I grew up in Chicago, and couldn’t be more proud to call this busy, diverse metropolis my home. Most of my youth was divided between the neighborhoods of Ravenswood (where my tiny Lutheran grade school sat) and Portage Park, where my folks bought a home in 1985. I attended a fairly rough Chicago Public high school, but no venue was better suited to teach me the street smarts that are necessary in life. Instead of lamenting my lot, I celebrated it, somehow realizing that overprotection doesn’t well prepare one for the adult world.
Thanks to my secondary education, I learned a lot more than how to write an essay or dissect a fetal pig. I learned how to jostle myself and my heavy book bag through a tight crowd, without letting the bigger, meaner looking kids intimidate me. I learned how to focus and avoid the distractions of cross clique trash talk. I learned how to look beyond graffiti and grime to appreciate the architecture beneath. Most importantly I learned that all of us kids, regardless of race, religion or socioeconomic status, wanted the same things: good grades, parental approval, freedom and a love life. We also rebelled against the same influences, albeit in our own different ways: authority, convention and the status quo.
Though there were some dicey and violent incidents that occurred on school grounds, I developed a sixth sense for staying away from trouble, in ways I might not have had I attended a more pristine institution. Gang activity was always around, but if you steered clear of the people sucked into that world (and you well knew who they were), everything was copacetic. I learned to feel sorrow, rather than disdain, for the peers who found their lives over before they really began- often from broken (and notably fatherless) homes, victims of world weary hopelessness at an age that should be flush with promise and opportunity.
Several months ago, I relocated with my husband to the lake front neighborhood of Rogers Park. This area, from the 1970s until fairly recently, was well known as one of the most dangerous places North of downtown. But like every other waterfront locale in Chicago, Rogers Park has enjoyed a boom in development and gentrification. However, this economic rise is exclusive, and one of the many reasons I take issue with the policies of Mayor Daley. It is not difficult to walk the streets and encounter the faces of those who have been left behind: the homeless and mentally ill who line up to solicit change from commuters disembarking the Red Line, the pre-op transsexual, shabbily made up, and furtively looking for love at the local bars, the exhausted mother with five children who walks down the street, heavy with grocery parcels paid for with limited WIC card means.
Part of the reason I was drawn to the area is that it reminded me so much of my high school experience. But now, unlike then, I am in a position to advocate on my neighborhood’s behalf. I am enjoying the diversity, the richness of my daily experience and I do not want to see people with limited opportunity and resources driven from the area. Through my day job as an activist for human services, my involvement with the Rogers Park Business Alliance, and through connections with the local alderman’s office, I am striving to make sure that the wealthy white collar crowd doesn’t make diversity an endangered species.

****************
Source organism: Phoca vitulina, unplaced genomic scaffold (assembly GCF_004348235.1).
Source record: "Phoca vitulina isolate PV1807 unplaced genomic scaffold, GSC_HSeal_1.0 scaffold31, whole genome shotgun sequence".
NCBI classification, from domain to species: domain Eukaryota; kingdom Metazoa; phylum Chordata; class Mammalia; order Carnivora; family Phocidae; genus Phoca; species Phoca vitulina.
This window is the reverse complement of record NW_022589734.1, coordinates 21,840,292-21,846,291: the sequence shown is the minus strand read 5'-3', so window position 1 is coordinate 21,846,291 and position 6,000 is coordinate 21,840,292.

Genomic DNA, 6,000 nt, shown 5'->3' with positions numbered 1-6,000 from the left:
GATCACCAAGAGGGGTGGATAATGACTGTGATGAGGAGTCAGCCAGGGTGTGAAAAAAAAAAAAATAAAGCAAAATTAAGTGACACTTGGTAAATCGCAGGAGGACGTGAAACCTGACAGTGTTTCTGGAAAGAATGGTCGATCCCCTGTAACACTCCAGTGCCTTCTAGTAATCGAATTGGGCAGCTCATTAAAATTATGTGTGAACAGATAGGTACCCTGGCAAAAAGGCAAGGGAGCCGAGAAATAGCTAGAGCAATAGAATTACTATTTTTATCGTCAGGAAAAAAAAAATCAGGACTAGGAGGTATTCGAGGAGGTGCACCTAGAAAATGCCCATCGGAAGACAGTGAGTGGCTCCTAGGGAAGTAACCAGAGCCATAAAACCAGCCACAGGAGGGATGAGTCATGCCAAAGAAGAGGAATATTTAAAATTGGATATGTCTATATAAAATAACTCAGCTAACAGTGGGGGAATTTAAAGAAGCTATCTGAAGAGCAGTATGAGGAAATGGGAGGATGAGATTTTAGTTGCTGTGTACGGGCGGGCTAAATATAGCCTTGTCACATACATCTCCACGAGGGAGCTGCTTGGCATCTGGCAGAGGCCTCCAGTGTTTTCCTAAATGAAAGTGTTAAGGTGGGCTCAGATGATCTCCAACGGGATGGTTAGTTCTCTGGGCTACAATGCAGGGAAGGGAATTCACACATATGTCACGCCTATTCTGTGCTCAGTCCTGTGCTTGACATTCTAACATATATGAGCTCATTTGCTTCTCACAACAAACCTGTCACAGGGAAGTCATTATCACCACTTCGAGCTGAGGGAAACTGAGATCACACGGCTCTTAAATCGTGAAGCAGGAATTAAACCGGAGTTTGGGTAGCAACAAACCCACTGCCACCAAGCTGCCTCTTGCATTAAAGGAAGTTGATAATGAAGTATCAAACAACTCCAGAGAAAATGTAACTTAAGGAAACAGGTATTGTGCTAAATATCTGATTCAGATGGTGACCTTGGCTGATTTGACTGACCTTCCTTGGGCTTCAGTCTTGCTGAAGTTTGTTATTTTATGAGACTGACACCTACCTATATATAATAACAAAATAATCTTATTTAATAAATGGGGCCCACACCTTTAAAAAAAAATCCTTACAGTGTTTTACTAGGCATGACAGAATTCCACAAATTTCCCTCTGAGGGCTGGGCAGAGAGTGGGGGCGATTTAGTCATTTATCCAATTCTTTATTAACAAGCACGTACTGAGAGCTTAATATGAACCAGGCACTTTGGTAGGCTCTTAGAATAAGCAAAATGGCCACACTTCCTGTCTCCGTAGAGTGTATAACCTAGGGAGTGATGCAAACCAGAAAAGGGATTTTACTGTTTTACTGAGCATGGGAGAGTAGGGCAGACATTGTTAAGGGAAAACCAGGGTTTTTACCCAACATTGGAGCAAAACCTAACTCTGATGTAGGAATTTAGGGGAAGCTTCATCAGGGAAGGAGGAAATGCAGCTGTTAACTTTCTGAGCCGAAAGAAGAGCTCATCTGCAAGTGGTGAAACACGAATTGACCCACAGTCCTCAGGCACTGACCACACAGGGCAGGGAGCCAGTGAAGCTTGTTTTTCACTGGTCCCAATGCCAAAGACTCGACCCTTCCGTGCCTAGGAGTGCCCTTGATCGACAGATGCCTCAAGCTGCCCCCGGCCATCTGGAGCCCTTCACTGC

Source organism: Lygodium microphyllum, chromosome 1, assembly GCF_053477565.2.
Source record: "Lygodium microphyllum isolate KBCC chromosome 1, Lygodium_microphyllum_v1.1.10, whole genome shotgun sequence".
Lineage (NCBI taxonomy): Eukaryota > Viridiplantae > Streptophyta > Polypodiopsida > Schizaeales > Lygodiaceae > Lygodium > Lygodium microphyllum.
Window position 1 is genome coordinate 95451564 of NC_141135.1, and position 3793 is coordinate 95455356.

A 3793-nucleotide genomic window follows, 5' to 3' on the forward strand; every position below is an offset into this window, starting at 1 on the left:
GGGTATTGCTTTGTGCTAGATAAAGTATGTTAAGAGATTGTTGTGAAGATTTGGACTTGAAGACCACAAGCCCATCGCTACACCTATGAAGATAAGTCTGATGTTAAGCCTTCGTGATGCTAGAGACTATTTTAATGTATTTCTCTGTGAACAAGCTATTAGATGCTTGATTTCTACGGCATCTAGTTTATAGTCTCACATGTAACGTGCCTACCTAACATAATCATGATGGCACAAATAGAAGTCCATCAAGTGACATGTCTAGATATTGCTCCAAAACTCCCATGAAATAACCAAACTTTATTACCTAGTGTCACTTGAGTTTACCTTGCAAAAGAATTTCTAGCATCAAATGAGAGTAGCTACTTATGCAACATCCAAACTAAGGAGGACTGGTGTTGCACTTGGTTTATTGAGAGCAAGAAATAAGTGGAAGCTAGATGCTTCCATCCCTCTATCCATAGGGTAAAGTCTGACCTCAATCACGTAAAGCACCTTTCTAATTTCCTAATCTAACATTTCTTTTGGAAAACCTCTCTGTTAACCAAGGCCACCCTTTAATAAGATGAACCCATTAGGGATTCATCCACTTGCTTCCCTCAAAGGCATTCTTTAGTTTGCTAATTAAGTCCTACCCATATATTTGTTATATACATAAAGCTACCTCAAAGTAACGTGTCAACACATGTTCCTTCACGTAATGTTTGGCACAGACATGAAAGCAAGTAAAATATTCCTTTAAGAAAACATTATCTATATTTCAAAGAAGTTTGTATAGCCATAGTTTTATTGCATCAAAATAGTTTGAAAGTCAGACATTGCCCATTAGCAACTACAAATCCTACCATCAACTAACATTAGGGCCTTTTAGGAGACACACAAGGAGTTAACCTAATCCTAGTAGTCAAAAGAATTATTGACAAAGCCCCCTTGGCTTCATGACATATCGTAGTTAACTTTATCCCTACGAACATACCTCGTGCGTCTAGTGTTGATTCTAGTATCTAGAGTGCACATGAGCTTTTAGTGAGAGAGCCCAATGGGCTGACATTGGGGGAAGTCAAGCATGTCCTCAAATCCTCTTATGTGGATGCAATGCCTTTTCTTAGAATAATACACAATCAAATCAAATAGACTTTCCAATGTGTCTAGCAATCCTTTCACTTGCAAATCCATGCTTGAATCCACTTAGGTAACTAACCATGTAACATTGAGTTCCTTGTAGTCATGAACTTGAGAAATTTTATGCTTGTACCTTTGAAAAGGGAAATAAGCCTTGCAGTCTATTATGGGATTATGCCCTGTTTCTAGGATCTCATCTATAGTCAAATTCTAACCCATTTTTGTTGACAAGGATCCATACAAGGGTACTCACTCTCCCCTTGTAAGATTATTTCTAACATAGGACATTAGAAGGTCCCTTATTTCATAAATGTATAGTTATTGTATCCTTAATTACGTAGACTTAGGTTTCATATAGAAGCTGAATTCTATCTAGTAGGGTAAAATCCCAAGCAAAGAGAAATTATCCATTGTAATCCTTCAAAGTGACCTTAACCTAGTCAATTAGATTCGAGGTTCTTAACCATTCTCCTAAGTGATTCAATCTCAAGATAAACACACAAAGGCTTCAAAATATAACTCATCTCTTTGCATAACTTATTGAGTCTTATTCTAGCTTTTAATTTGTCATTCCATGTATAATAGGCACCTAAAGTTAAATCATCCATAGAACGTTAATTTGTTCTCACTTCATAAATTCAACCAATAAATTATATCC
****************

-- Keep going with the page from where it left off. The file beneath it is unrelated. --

However, just as it was in high school, gang activity in the area threatens to encroach upon the collective peace of mind, and efforts to uplift the community. As a student, as I mentioned already, I knew who the players were and how to keep my distance. I do not always have this same benefit today.
On Tuesday night, around 9 PM, not an hour after alighting from the train and walking through my front door, on the same street that serves as playground to scores of unburdened neighborhood children enjoying long summer hours, two rival gangs (the Latin Kings and the Grand Disciples – well known to residents of Chicago) decided to open fire on each other on the crowded block. After talking with my neighbors, I learned that the melee was started over the same tired “turf wars” that have always accompanied gang activity. I am happy to report that no civilians were injured in the event, but that was just dumb luck, rather than deliberate consideration on the part of enemies, who might otherwise be friends if not for the brainwashing of their organizations.
I stood on my porch watching as Chicago’s finest chased, and then apprehended the gunman. This was met with a loud whoop of approval from my apparently fearless fellow citizens. A few brave and sporting souls even assisted the police by loudly tracking the suspect’s movements. The victim was loaded into an ambulance, and witness statements taken, before the police moved onto to deal with the next violent crime.
These bystanders, my neighbors, were the true heroes of the evening. Not only did they set aside concerns for their own safety to aid and abet the law, but they stood their ground on that street corner – at times the crowd six people deep. They were sending a message to those who would engage in violent crime: “This is OUR turf damn it and we are not afraid of you!” Is it any wonder I love the neighborhood?
The recent Supreme Court decision to strike down Chicago’s handgun ban, and the City cash crunch that is increasingly forcing the layoff of public servants, seems to suggest that incidents like Tuesday’s may become more frequent. I already overheard some of the people in my building (notably white and upper middle class) discussing plans to relocate. That would be a shame. Stay and hold your ground. Learn through exposure, as I once did, not to let the bigger, meaner kids intimidate you.